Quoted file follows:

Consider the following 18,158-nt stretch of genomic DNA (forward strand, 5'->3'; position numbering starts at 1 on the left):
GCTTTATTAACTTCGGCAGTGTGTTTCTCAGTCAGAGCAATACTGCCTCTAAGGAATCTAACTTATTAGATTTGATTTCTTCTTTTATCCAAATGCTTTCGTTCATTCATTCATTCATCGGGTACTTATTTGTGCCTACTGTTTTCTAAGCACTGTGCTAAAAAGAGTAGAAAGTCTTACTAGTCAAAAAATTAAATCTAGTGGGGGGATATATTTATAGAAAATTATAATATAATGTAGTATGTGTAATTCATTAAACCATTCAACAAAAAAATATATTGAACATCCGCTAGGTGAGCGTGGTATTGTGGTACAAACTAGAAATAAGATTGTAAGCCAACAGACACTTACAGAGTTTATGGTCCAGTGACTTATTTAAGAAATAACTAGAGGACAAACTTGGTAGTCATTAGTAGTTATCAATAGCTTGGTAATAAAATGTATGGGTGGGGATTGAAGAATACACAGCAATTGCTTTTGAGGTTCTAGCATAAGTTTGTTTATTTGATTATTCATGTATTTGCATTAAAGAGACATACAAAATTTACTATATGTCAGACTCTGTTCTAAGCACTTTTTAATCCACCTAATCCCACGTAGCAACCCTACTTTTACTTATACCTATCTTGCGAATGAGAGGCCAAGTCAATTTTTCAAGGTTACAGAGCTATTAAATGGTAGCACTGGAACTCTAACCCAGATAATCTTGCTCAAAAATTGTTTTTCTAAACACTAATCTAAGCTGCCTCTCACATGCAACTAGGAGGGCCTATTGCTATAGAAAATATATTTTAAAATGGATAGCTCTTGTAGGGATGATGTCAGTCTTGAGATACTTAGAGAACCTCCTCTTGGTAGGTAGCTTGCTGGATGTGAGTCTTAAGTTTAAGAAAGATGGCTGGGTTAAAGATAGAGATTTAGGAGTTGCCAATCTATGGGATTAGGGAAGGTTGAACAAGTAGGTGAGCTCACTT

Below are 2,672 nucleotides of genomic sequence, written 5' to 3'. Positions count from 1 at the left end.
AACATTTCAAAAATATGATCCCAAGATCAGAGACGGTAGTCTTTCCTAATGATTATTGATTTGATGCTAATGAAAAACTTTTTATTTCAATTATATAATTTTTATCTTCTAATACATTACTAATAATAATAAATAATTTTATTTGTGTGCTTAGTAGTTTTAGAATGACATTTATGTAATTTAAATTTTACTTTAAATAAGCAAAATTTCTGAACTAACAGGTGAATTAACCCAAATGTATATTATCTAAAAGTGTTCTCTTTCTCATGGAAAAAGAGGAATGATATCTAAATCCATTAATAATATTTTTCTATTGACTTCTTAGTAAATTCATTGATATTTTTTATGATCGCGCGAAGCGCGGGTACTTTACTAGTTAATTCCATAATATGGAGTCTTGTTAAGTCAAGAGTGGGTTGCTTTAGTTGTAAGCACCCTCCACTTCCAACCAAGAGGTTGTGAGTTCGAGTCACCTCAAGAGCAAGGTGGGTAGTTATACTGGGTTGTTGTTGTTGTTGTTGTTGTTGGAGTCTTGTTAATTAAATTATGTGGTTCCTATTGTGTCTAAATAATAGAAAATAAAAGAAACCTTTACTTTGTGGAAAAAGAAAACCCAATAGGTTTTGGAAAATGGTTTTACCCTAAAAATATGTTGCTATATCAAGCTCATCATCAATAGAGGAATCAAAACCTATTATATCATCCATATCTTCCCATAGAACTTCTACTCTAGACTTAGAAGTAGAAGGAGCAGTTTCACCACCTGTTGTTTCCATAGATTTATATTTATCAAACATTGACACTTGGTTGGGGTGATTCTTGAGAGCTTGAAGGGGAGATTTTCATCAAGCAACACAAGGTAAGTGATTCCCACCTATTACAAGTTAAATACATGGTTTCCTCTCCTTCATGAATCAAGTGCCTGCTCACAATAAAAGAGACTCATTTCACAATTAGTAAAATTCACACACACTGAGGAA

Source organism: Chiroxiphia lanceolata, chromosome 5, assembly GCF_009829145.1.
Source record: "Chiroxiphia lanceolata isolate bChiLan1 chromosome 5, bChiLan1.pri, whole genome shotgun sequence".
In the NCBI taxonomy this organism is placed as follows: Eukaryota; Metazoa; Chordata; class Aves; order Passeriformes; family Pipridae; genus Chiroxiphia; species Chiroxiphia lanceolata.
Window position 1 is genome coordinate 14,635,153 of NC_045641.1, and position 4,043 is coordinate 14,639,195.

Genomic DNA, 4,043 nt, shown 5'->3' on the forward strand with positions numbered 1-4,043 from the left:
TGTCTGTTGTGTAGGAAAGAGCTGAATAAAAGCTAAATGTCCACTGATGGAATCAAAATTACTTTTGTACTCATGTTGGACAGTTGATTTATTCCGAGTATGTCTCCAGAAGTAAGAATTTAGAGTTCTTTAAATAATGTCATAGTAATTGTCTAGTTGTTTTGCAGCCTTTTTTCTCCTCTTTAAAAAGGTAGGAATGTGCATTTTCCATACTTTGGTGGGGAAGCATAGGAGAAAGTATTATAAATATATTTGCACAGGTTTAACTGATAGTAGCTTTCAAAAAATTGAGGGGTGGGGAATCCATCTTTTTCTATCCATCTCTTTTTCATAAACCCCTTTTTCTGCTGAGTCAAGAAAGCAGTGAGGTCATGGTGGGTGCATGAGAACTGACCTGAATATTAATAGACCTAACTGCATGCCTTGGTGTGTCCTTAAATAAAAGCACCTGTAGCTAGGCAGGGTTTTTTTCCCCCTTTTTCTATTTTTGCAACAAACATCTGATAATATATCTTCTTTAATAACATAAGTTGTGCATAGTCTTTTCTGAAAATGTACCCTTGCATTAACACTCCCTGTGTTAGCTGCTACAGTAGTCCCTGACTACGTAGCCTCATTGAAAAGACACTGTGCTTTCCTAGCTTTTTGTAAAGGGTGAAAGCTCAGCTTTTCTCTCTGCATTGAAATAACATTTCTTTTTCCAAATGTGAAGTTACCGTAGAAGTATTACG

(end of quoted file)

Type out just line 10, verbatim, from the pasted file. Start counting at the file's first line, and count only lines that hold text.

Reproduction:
TGTCTGTTGTGTAGGAAAGAGCTGAATAAAAGCTAAATGTCCACTGATGGAATCAAAATTACTTTTGTACTCATGTTGGACAGTTGATTTATTCCGAGTATGTCTCCAGAAGTAAGAATTTAGAGTTCTTTAAATAATGTCATAGTAATTGTCTAGTTGTTTTGCAGCCTTTTTTCTCCTCTTTAAAAAGGTAGGAATGTGCATTTTCCATACTTTGGTGGGGAAGCATAGGAGAAAGTATTATAAATATATTTGCACAGGTTTAACTGATAGTAGCTTTCAAAAAATTGAGGGGTGGGGAATCCATCTTTTTCTATCCATCTCTTTTTCATAAACCCCTTTTTCTGCTGAGTCAAGAAAGCAGTGAGGTCATGGTGGGTGCATGAGAACTGACCTGAATATTAATAGACCTAACTGCATGCCTTGGTGTGTCCTTAAATAAAAGCACCTGTAGCTAGGCAGGGTTTTTTTCCCCCTTTTTCTATTTTTGCAACAAACATCTGATAATATATCTTCTTTAATAACATAAGTTGTGCATAGTCTTTTCTGAAAATGTACCCTTGCATTAACACTCCCTGTGTTAGCTGCTACAGTAGTCCCTGACTACGTAGCCTCATTGAAAAGACACTGTGCTTTCCTAGCTTTTTGTAAAGGGTGAAAGCTCAGCTTTTCTCTCTGCATTGAAATAACATTTCTTTTTCCAAATGTGAAGTTACCGTAGAAGTATTACG